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Like any blockchain, STEEM requires a distributed network of computers to create new [[block]]s in order to add to the blockchain. While [[proof-of-work]] protocols like [[bitcoin]] rely on [[nodes]] to accomplish this, STEEM uses a [[delegated proof of stake]] mechanism instead of proof-of-work. STEEM's community vote on individuals to become "Witnesses," who govern the blockchain and produce new blocks. There are 20 Witnesses, with a backup 21st Witness position shared between multiple individuals to become active or inactive as the needs of the network change. Witnesses are compensated with STEEM power and tokens.<ref>{{cite web|url=https://steempeak.com/about/faq|name=STEEM Basics|org=Steempeak|date=March 24, 2020}}</ref><ref>{{cite web|url=https://steemit.com/faq.html#How_are_the_new_tokens_distributed|name=How are the new tokens distributed?|org=Steemit|date=March 24, 2020}}</ref>
  
 
== History ==
 
== History ==
  
 
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Ned Scott, a former financial analyst, and [[Dan Larimer]], who would later go on to create [[EOS]], began collaborating with each other in 2015, seeking to find new applications for blockchain technology.<ref>{{cite web|url=https://www.wired.com/story/the-social-network-doling-out-millions-in-ephemeral-money/|name=The Social Network Doling Out Millions in Ephemeral Money|org=WIRED|date=March 24, 2020}}</ref> Work began on Steemit in 2017. The STEEM whitepaper was published in 2018. The original concept for Steemit was "a blockchain database that supports community building and social interaction with cryptocurrency rewards."<ref>{{cite web|url=https://github.com/steemit/whitepaper|name=Steemit Whitepaper|org=Github|date=March 24, 2020}}</ref><ref>{{cite web|url=https://steem.com/steem-whitepaper.pdf|name=Steem An incentivized, blockchain-based, public content platform.|org=Steem|date=March 24, 2020}}</ref>
  
 
== Key People ==
 
== Key People ==
  
Ned Scott - CEO
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Ned Scott - CEO, co-founder
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[[Dan Larimer]] - Co-founder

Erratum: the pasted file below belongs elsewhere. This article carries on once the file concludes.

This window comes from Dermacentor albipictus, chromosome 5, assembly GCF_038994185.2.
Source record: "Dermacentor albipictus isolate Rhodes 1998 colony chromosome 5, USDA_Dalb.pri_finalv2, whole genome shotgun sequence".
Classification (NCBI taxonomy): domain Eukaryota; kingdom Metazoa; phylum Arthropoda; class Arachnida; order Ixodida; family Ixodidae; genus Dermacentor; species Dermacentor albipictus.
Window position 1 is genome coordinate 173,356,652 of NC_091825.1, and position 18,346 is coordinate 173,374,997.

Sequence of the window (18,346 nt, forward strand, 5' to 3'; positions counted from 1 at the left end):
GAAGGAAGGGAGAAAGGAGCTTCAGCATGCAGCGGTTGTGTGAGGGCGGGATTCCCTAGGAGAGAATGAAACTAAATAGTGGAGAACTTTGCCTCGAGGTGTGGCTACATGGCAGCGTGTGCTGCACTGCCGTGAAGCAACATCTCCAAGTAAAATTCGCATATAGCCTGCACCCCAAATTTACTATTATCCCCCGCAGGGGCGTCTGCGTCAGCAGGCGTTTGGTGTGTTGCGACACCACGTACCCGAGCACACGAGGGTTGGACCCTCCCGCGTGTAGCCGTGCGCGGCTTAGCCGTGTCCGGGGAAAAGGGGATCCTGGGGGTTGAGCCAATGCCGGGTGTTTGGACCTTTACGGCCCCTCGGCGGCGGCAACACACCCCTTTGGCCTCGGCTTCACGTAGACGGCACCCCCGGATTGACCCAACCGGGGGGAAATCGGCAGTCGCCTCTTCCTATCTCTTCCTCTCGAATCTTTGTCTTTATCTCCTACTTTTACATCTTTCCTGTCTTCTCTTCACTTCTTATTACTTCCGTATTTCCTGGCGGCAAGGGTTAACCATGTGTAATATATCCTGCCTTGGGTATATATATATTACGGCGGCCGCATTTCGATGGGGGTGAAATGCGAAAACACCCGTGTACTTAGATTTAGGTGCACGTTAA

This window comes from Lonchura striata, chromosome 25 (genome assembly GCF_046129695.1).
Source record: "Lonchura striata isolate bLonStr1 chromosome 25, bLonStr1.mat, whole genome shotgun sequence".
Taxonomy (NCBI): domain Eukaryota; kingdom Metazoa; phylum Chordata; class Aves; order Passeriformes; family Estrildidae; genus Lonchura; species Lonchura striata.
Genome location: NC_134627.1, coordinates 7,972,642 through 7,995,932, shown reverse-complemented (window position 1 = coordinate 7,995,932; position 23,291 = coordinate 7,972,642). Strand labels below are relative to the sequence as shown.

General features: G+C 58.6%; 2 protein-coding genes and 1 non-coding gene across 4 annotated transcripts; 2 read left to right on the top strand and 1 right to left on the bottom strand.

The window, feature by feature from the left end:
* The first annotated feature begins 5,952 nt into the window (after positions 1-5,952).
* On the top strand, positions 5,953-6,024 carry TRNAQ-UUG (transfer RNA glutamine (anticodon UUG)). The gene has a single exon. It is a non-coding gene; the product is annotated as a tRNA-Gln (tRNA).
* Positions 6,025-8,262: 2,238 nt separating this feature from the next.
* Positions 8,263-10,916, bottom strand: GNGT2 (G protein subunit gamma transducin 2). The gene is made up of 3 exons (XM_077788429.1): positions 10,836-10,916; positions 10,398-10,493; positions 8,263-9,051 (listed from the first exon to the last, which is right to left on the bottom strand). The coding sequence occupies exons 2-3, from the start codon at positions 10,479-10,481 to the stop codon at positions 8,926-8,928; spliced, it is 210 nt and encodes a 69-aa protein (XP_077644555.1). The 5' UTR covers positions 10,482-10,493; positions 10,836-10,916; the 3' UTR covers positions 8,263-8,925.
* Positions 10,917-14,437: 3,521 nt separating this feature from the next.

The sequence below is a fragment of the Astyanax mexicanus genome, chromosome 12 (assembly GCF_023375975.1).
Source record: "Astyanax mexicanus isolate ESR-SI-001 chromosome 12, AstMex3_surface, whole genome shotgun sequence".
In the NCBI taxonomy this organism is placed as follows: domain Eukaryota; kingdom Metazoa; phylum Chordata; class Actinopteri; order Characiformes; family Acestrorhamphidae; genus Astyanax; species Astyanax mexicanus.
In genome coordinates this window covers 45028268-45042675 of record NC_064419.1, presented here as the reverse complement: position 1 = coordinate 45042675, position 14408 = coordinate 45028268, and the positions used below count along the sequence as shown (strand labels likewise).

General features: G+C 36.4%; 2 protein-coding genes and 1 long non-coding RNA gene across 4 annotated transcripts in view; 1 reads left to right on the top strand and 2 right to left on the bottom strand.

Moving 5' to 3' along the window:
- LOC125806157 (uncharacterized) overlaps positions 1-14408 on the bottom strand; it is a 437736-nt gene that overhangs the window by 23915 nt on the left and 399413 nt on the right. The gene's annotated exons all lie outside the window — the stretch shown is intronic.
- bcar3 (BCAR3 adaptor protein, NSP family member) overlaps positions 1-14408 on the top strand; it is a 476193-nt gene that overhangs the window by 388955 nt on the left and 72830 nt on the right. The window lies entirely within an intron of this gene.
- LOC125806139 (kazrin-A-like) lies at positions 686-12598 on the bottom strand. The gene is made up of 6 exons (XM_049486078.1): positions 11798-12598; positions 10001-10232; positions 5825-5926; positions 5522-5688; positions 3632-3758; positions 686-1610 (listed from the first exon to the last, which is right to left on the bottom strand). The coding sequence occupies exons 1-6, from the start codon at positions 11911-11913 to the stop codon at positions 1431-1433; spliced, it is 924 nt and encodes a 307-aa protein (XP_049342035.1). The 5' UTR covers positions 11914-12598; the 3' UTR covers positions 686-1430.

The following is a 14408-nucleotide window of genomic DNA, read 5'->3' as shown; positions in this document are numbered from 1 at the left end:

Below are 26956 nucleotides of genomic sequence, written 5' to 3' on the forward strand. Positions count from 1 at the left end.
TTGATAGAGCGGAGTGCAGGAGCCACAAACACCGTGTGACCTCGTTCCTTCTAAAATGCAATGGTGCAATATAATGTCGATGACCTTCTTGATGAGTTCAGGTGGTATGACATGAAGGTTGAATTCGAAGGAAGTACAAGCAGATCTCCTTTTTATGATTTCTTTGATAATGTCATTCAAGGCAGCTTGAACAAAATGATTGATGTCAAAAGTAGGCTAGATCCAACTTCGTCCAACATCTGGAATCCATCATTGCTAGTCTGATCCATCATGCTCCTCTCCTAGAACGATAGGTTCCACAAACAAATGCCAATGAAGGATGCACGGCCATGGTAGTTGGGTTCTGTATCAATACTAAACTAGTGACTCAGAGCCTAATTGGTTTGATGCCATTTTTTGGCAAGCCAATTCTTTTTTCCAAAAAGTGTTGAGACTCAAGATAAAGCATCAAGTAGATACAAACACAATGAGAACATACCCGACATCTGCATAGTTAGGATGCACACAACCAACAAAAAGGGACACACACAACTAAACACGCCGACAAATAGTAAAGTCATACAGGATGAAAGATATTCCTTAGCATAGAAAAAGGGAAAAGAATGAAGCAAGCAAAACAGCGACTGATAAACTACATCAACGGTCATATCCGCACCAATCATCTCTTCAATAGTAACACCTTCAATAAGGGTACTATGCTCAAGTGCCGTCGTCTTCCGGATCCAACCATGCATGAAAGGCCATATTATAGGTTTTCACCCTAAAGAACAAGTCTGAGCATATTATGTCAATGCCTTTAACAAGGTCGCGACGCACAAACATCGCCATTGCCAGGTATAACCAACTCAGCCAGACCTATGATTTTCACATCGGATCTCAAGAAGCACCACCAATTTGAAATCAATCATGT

==References==
 
==References==

Revision as of 16:01, 24 March 2020

Steemit
Steemit-logo.jpg
Founded 2017
Key People Ned Scott, CEO
Products Decentralized social and commercial platform
Website Steemit Homepage

Steemit is a decentralized digital commerce and social media platform built via a blockchain.[1]

Overview

Steemit is primarily a content sharing platform where users can create text posts or comments on existing posts, upload videos, music, and photos, and vote on other users' content. Steemit's "upvote" system allows users to gain digital assets called STEEM tokens based on the popularity of their posts and comments. Their popularity is quantified by the number of "upvotes" each post or comment receives. New STEEM tokens are minted every day; most of which are distributed to users who receive higher "upvotes," though many go towards the costs of maintaining the platform. STEEM tokens also be used to increase a user's "STEEM Power," which enable users to vote on big decisions that affect the entire platform, such as which of two or more system-wide upgrades to implement when necessary. The more STEEM power you have, the greater your voting power.[2][3]

Steemit is one of several websites run using the STEEM blockchain. Other sites include Busy.org and SteemPeak.com, which are websites similar to Steemit or Reddit.com; DTube, a video sharing platform similar to YouTube.[4][5][6]

STEEM tokens vs. STEEM Dollars

STEEM tokens are the native digital tokens of the STEEM blockchain, and can be exchanged on a number of cryptocurrency exchanges including Binance, Bithumb, BitShares, Bittrex, BlockTrades, Changelly, GOBADA, GOPAX, HitBTC, Huobi, LocalBitcoinCash, Poloniex, Shapeshift.io, UpBit, and Yensesa for other cryptocurrencies, or for fiat currency.[7][8]

Witnesses

Like any blockchain, STEEM requires a distributed network of computers to create new blocks in order to add to the blockchain. While proof-of-work protocols like bitcoin rely on nodes to accomplish this, STEEM uses a delegated proof of stake mechanism instead of proof-of-work. STEEM's community vote on individuals to become "Witnesses," who govern the blockchain and produce new blocks. There are 20 Witnesses, with a backup 21st Witness position shared between multiple individuals to become active or inactive as the needs of the network change. Witnesses are compensated with STEEM power and tokens.[9][10]

History

Ned Scott, a former financial analyst, and Dan Larimer, who would later go on to create EOS, began collaborating with each other in 2015, seeking to find new applications for blockchain technology.[11] Work began on Steemit in 2017. The STEEM whitepaper was published in 2018. The original concept for Steemit was "a blockchain database that supports community building and social interaction with cryptocurrency rewards."[12][13]

Key People

Ned Scott - CEO, co-founder Dan Larimer - Co-founder

References